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Schizoaffective disorder

Schizoid Personality Disorder (SPD) is one of a number of ‘Cluster A’ disorders categorized as Personality Disorders. Patients with Schizoid Personality Disorder are usually distant, detached, and indifferent in social relationships. They are loners who prefer solitary activities and they rarely express strong emotions. Though some symptoms of SPD may be similar to those exhibited in Schizophrenia, the disorder is not the same. Many people with schizoid personality disorder are able to function well in society, though they do tend to choose jobs where they can work alone. SPD patients are introverted, withdrawn, solitary, emotionally cold and distant. They are absorbed with their own thoughts and fear intimacy, exhibiting indifference to their surroundings and to others in their family or circle of friends. The cause of schizoid personality disorder is not known, though it is suspected that genetics and environmentcan play a part. Some doctors speculate that a childhood absent of warmth and emotion can contribute to the development of this disorder. Patients with a family history of schizophrenia are more susceptible to this disorder.

It is important to distinguish SPD from other disorders with similar symptoms, like schizophrenia (SPD does not include hallucinations, delusions, or disconnection from reality), and from Avoidant Personality Disorder (unlike APD patients, SPD patients really do prefer to be alone). Narcissistic Personality Disorder patients may exhibit some signs of SPD, because they often lack empathy and are cold toward others, but their desire to be alone is driven, instead, by the idea that most people are not worthy of their company). So while the schizoid and the narcissist are both disinterested in social interaction, the narcissist is incapable because of his lack of empathy and sense of grandiosity. The prevalence of SPD may be hidden by the fact that many SPD patients do not seek treatment.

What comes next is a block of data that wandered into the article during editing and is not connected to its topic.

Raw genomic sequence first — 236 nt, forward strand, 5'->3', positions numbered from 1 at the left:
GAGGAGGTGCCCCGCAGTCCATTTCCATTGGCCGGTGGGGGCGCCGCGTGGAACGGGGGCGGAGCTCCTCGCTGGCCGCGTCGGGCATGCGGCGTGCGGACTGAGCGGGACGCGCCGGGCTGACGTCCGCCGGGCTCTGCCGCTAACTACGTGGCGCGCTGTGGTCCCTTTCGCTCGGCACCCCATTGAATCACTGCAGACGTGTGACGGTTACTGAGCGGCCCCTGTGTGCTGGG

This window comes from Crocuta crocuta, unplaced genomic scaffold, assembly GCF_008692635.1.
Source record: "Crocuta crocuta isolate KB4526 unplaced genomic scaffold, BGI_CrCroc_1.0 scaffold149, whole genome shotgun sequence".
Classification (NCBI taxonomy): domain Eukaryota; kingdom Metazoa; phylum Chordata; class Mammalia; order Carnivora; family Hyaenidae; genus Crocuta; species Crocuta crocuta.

What are the symptoms?

  • Has few or no close friends, associates
  • Shows emotional detachment in most if not all circumstances
  • May never marry, continues to live with parents far into adulthood
  • Indifferent to praise or criticism
  • Is not proactive, likes to daydream
  • Prefers solitary activities
  • Little or no interest in sexual experiences with another person
  • Pervasive detachment from social relationships, restricted range of emotion
  • Is aloof and detached

Less severe symptoms of this disorder may be diagnosed as Solitary Personality, and are not considered a classic ‘disorder’.

How is it diagnosed and treated?

Doctors will perform standard physical and mental health testing to rule out other disorders and disease. Some disorders that may mimic the symptoms of SPD include Schizophrenia, Avoidant Personality Disorder, and Narcissistic Personality Disorder. The Solitary Personality Type is a non-pathological form of this condition and typically does not require treatment.

To diagnose SPD, at least three of the following signs must be present:

  • Patient finds pleasure in few if any.phpects of life
  • Is unaffected by praise or criticism
  • Little or no interest in sex with others
  • Has few if any friends
  • Appears unemotional, cold, distant, unfeeling, does not express anger or warmth
  • Prefers to work and participate in activities alone
  • Preoccupied with daydreaming and fantasy
  • Symptoms do not occur as part of a schizophrenic or mood disorder episode

Treatment(s) can include:

  • Psychotherapy
  • Family Therapy
  • Behavioral Therapy and Coping Skills to overcome fear of interaction and attachment
  • Group Therapy
  • Self-Help Groups
  • Medication if appropriate: Medication is not typically used for this disorder, except where anti-anxiety medication may be of help with severe symptoms

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An estimated 6.5 million adults in the U.S. (3.1 %) have schizoid personality disorder. Studies have varied regarding the prevalence since this personality disorder is often misdiagnosed or undiagnosed. Schizoid personality disorder affects more than women, and is more common in people who have a family history of schizophrenia. Schizoid personality disorder usually begins in early adulthood.

The Department of Health in the United Kingdom reports the following findings: 0.001% of hospital consultations were for schizoid personality, 92% of these patients required hospital admission. 35% were for men. 65% were for women (these gender specific statistics may appear to be reversed because men rarely seek treatment for this disorder). The mean age of the patients hospitalized was age 42. 97% of the patients seen with schizoid personality disorder occurred in patients age 15 to 59. Only 1% occurred in people over 75.

If you are in a crisis please call:
1-800-SUICIDE (784-2433) or
1-800-273-TALK (8255)

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